3G/4G Performance Map: Data Speeds for AT&T, Sprint, T-Mobile, and Verizon

In our April 16 article “3G and 4G Wireless Speed Showdown,” we reported the results of our exclusive 13-city tests of the four national wireless services: AT&T, Sprint, T-Mobile, and Verizon. Our study is the largest and best-known independent test of wireless service in the United States.

Here, in Part Two of our story, we drill deeper into the massive amounts of data that we collected over six weeks in February and March of this year. Whereas the first article reported the 13-city average speeds of the carriers, in this story we detail the carriers’ performance in each of the ten testing locations we visited in each city.

We’ve assembled a full-page map showing all 127 of our testing locations in Atlanta, Boston, Chicago, Dallas, Denver, Las Vegas, Los Angeles, New Orleans, New York, San Francisco, San Jose, Seattle, and Washington, D.C. When you zoom in on a particular city, you’ll see ten blue map markers–one for each place we tested. Click the pin, and you’ll see our full testing results for that location.

T-Mobile’s HSPA+ 21 service dominated the 3G testing, earning the highest marks for upload speed and download speed in 11 of the 13 cities we studied. The exceptions were Chicago (where AT&T captured the best download and upload speeds for 3G) and Dallas (where AT&T took the lead for 3G downloads, and Verizon won for 3G uploads).

We saw three major patterns in our 4G test results. In five cities (Atlanta, Boston, Las Vegas, Los Angeles, and San Francisco), AT&T swept the 4G upload and download competitions; in four (Denver, New Orleans, San Jose, and Seattle), Verizon swept both; and in the remaining four (Chicago, Dallas, New York, and Washington, D.C.), AT&T won for downloads and Verizon prevailed for uploads. Notably, in two of the cities where Verizon ruled (Denver and Seattle), AT&T doesn’t offer 4G LTE service.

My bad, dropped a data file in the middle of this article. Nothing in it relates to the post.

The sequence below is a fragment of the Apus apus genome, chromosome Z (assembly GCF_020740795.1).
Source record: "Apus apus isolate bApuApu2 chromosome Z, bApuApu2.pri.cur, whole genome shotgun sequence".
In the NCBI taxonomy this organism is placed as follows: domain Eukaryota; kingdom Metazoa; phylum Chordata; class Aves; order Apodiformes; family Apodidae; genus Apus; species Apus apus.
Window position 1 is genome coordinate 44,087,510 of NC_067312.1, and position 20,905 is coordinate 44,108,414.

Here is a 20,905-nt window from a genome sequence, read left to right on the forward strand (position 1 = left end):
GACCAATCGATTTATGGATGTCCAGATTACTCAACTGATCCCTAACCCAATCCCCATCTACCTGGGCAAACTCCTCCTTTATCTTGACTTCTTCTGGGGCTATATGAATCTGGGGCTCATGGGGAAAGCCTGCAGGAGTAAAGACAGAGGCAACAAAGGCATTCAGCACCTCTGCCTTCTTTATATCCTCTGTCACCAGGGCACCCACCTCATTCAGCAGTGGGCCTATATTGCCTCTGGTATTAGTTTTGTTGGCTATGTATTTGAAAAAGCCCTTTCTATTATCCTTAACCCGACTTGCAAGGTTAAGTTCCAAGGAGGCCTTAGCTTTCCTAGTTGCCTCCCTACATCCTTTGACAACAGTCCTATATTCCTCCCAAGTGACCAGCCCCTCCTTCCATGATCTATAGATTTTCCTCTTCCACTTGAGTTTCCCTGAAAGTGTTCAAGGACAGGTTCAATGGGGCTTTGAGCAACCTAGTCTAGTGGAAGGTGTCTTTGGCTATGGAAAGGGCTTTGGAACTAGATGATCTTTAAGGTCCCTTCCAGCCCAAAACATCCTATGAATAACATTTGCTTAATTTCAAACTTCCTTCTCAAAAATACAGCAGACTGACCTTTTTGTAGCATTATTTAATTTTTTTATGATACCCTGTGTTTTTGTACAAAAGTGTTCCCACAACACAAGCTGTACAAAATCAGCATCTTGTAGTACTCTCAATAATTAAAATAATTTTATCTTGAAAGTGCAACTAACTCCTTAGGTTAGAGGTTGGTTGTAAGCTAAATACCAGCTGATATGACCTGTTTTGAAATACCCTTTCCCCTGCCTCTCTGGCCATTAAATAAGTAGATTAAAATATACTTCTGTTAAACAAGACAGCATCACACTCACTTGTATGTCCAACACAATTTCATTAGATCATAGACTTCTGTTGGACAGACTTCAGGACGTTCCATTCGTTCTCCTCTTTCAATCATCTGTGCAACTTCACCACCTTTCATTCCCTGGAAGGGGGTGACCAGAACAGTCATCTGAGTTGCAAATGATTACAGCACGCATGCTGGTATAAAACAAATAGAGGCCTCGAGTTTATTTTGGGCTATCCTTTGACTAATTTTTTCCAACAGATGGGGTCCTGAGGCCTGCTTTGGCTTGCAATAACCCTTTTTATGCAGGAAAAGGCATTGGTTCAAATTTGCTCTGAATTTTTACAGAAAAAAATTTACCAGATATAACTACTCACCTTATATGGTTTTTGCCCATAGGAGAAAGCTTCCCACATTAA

Web Page and Video Load Times

In addition to the speed results, you can see the results of our “behavioral” tests, which are meant to closely approximate the wireless usage of real people. At each of our testing locations, our field researcher loaded a 100KB static Web page and viewed a 1-minute video while connected to each of the 3G and 4G services of the carriers. For each one, the researcher logged the time the Web page took to load, as well as the time necessary to stream the video.

In Video: Demystifying Spotty Cell Phone Coverage

You can see a lot of variance in the performance scores from location to location within our testing cities. The same service may deliver radically different results in two locations in the same part of town. Or two different wireless services might produce very different connection speeds and call quality at the same location.

Thats because a number of variables are constantly affecting the quality of the wireless service you get–factors such as nearby physical structures, your distance from a cell tower, whether you’re connecting from indoors or outdoors, the time of day, and the total number of users connecting to a nearby cell tower at the same time.

See the rest here:

3G/4G Performance Map: Data Speeds for AT&T, Sprint, T-Mobile, and Verizon

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